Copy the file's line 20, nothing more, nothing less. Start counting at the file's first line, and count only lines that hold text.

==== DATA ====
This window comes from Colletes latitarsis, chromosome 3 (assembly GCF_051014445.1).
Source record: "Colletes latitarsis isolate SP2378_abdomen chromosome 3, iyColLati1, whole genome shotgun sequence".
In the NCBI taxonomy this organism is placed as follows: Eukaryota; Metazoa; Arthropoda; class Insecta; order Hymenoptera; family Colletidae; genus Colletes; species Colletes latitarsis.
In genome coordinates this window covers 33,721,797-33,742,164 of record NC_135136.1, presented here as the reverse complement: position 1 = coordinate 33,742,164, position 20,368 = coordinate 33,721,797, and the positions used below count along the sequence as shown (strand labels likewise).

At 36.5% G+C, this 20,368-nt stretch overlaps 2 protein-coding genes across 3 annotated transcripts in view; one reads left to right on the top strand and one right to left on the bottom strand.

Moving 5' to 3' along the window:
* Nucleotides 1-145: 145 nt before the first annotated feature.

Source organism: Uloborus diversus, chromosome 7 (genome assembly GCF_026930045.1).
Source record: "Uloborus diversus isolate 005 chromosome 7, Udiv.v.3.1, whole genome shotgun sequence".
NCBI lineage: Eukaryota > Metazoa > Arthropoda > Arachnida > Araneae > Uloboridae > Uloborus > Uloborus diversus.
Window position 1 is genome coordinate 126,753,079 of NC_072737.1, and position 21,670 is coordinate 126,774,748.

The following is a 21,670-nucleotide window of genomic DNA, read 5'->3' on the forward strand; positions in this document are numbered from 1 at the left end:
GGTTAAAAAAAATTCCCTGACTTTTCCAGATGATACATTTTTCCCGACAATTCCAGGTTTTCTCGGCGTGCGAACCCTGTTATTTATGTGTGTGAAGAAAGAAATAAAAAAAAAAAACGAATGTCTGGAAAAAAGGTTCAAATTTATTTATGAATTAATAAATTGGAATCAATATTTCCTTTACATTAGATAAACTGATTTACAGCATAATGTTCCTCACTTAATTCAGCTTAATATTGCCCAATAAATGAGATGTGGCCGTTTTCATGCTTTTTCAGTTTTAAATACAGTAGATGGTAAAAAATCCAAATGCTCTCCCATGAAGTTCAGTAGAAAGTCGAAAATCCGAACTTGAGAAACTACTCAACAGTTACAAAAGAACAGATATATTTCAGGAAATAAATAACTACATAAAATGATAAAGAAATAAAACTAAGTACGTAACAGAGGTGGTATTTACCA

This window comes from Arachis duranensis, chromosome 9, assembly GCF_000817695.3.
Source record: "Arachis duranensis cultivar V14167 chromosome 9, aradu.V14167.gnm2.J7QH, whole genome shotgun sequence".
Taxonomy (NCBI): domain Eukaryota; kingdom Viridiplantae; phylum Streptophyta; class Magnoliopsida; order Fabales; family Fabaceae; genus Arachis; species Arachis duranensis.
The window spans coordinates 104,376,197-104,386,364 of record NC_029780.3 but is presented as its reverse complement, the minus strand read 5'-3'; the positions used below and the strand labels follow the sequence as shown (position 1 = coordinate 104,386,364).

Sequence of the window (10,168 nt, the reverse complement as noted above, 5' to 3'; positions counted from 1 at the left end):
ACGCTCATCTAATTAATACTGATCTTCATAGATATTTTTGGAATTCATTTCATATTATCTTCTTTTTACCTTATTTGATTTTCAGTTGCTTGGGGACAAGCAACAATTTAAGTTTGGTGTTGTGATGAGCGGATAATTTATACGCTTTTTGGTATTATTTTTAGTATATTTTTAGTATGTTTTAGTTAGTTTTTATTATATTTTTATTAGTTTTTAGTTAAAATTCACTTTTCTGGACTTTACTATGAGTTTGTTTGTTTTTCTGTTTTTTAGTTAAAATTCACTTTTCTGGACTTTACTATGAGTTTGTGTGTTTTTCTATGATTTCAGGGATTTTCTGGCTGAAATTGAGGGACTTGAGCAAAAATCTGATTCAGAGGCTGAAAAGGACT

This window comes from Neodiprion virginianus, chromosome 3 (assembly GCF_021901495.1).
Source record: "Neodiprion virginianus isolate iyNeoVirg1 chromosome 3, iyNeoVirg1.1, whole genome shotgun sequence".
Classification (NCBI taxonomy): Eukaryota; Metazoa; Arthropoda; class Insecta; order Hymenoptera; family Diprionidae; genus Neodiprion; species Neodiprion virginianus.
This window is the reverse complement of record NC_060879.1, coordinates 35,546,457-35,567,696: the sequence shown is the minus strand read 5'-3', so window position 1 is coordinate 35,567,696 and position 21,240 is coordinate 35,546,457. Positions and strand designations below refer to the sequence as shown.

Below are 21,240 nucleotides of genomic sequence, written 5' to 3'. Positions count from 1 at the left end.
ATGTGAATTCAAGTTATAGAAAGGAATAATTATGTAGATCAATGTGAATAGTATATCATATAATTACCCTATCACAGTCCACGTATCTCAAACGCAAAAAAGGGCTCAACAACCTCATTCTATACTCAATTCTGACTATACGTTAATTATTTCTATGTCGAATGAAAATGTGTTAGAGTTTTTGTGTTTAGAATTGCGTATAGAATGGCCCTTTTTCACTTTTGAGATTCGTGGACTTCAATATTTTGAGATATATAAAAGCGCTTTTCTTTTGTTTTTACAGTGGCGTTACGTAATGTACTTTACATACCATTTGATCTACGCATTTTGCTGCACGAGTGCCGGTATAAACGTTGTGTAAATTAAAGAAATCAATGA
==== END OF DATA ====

This window comes from Neodiprion virginianus, chromosome 3 (assembly GCF_021901495.1).